Debt-Ceiling Talks: Impossible

Published: July 18, 2011

By Jim Lichtman
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Negotiations stalled? Partisan gridlock? Angry citizens?

It’s time to call in the heavy artillery.

Chef Robert Irvine, fresh from the battlefront of Food Network’s Restaurant:Impossible, knows deadlines like the back of his hand. In fact, he’s very accomplished in using the back of his hand in dealing with entrenched chefs, staff and owners.

“Sometimes you gotta just take the bull by the horns!” Robert tells us after we give him his most impossible challenge yet:Get the debt-ceiling issue finalized and possibly revive the credibility of Washington!

“Okay,” Robert says facing leaders from both parties along with President Obama, all seated around that big conference table in the West Wing. “You’ve all had months to resolve this issue and nothing is done. The clock runs out on August 2nd, but I’m not waiting that long. I expect both sides to accomplish this task in the next 24 hours!”

The room degrades into moans and groans.

“STOP, RIGHT NOW!” Robert tells them.

Everyone’s silent as Chef Robert slowly walks around the table. “What you guys and lady need,” he says nodding to Nancy Pelosi, “is to make a lot of tough choices and the only way you’re going to succeed is by putting all the political posturing aside. This is not about the business of politics. This is about the business of the people and doing the right thing for the millions that you both represent. Failure is not an option.”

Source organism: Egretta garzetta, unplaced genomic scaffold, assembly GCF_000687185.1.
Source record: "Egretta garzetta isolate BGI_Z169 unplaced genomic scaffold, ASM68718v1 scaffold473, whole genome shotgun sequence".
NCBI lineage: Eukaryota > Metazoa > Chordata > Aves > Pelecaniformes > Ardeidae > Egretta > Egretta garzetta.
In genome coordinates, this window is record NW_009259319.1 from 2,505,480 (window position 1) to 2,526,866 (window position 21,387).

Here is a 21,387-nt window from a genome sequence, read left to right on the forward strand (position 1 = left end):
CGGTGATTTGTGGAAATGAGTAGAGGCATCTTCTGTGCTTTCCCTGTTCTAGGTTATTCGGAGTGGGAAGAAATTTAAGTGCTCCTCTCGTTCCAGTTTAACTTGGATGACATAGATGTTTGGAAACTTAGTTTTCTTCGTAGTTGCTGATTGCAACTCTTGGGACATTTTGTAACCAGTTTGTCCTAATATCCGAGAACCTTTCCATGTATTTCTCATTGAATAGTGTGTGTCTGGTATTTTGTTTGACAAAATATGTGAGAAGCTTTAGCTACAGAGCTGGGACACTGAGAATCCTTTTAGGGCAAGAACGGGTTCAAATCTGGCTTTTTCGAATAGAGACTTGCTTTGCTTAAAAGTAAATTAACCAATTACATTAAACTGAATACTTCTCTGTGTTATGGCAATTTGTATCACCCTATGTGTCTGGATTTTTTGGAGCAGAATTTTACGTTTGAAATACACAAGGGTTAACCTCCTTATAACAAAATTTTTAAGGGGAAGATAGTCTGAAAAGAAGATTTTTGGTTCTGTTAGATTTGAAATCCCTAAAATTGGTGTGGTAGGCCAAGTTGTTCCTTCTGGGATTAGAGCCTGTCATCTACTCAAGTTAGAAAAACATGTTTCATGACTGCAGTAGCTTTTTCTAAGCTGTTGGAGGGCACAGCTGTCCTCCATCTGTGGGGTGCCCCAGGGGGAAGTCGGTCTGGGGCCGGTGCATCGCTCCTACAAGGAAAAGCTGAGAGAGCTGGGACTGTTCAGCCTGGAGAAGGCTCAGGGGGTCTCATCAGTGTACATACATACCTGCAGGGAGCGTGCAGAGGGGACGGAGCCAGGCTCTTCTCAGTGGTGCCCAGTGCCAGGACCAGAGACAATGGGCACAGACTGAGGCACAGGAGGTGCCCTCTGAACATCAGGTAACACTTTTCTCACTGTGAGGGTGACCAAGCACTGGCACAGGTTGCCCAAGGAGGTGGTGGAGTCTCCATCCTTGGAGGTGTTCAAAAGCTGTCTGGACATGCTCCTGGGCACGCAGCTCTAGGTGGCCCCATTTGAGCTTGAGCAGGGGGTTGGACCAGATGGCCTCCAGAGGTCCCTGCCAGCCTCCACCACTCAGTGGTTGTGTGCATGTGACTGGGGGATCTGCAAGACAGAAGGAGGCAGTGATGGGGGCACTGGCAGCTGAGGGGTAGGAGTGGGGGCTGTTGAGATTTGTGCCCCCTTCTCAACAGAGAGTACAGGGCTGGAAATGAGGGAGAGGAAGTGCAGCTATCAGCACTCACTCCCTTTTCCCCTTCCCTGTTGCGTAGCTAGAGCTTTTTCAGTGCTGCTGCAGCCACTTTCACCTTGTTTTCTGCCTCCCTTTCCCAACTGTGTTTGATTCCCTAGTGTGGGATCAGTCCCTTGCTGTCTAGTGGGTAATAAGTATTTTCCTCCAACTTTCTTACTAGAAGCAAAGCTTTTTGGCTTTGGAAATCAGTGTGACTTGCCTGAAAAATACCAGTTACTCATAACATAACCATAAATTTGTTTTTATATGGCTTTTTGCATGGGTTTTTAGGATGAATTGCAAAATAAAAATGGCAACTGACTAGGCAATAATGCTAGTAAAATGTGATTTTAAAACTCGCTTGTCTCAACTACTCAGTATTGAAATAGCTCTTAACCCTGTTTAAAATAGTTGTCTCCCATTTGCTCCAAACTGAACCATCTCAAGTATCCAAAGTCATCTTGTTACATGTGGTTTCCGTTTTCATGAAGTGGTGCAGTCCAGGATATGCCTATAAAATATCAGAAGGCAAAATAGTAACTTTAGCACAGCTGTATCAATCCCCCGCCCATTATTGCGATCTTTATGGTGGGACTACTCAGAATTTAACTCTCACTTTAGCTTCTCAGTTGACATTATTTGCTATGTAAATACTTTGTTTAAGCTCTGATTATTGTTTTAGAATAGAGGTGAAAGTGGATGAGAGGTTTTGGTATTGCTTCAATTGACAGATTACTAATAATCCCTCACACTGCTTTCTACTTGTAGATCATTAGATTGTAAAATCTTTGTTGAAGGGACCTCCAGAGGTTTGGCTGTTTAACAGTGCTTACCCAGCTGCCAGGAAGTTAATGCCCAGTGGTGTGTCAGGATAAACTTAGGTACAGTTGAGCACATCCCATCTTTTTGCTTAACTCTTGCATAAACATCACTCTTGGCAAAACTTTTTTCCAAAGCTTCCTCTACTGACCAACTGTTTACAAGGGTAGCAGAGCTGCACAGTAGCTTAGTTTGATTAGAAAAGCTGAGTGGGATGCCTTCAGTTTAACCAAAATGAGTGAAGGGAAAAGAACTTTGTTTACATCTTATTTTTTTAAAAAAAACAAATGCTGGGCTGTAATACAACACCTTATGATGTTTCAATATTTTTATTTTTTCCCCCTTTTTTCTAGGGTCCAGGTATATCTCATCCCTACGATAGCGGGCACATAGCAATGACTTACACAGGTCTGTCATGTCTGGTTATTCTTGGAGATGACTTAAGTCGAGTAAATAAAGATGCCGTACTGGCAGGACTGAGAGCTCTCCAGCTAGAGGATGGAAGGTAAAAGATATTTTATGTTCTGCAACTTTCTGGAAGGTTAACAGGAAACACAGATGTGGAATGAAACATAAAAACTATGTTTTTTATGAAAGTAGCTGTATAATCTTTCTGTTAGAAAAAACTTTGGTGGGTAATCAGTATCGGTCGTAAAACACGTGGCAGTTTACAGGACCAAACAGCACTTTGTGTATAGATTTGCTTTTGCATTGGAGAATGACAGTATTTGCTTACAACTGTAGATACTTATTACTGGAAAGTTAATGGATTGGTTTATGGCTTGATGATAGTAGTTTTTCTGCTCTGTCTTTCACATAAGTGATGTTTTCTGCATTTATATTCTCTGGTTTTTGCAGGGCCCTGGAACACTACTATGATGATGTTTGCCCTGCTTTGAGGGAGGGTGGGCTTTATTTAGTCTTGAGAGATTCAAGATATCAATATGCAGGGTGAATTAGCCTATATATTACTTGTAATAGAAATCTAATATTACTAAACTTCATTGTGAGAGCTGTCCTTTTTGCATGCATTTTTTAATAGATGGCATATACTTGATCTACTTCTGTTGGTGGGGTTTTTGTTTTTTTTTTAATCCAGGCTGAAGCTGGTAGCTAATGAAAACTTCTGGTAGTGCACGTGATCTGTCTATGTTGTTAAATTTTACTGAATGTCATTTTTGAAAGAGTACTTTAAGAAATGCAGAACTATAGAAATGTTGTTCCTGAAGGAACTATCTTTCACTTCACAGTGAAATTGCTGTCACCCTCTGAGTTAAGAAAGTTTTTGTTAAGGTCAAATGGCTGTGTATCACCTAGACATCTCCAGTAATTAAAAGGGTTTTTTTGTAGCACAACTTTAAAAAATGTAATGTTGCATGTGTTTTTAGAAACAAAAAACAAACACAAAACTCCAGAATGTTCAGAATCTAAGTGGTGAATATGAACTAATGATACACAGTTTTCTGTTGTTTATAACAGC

“I was sent here,” Eric Cantor begins, “by the Tea Party and…”

“Well this isn’t a party, Eric. This is serious work, because, my friend, if you want to sit at this table you have to be willing to represent all the people.

Both sides have a chance to change the character of Washington from a place that can’t get things done to a place that can, but it can only happen through well-considered compromise.

“First thing we’re going to do is break into two groups,” Robert looks at a list of names. Speaker Boehner… John, you’re job is to go into the next room with Eric and, what was your name again?”

“Mitch McConnell, Chef.”

“Right. John, your job is to go in the other room with Eric and Mitch and come up with the list of specifics that you can do to increase revenue.”

More grumbles as they begin to leave.

“Hold on! I didn’t tell anyone they could leave, yet.” Robert adds. “Nancy, your job is to go into the next room and…”

“I know. You want us to…

“Nancy, look at me,” Robert says. “There’s a time to talk and a time to listen. You’re looking at an out-of-control deficit,” he says as he picks up a hotbox of food and sets it down on the table, then pulls out a single plate.

“Here’s the budget. Mash potatoes and gravy represent the Pentagon budget. These two big pieces of chicken represent Medicare and Medicaid. This big pile of broccoli…”

“I hate broccoli,” Harry Reid says.

“Good, Harry, because that’s Social Security. Now, this little section over here by the side of the plate, the parsley, baby carrots that’s the only part that you guys want to cut.”  Robert shakes his head. “Not good enough. If we’re going to make any meaningful change to the budget and the deficit, you’ve got to deal with the bigger items on the menu.”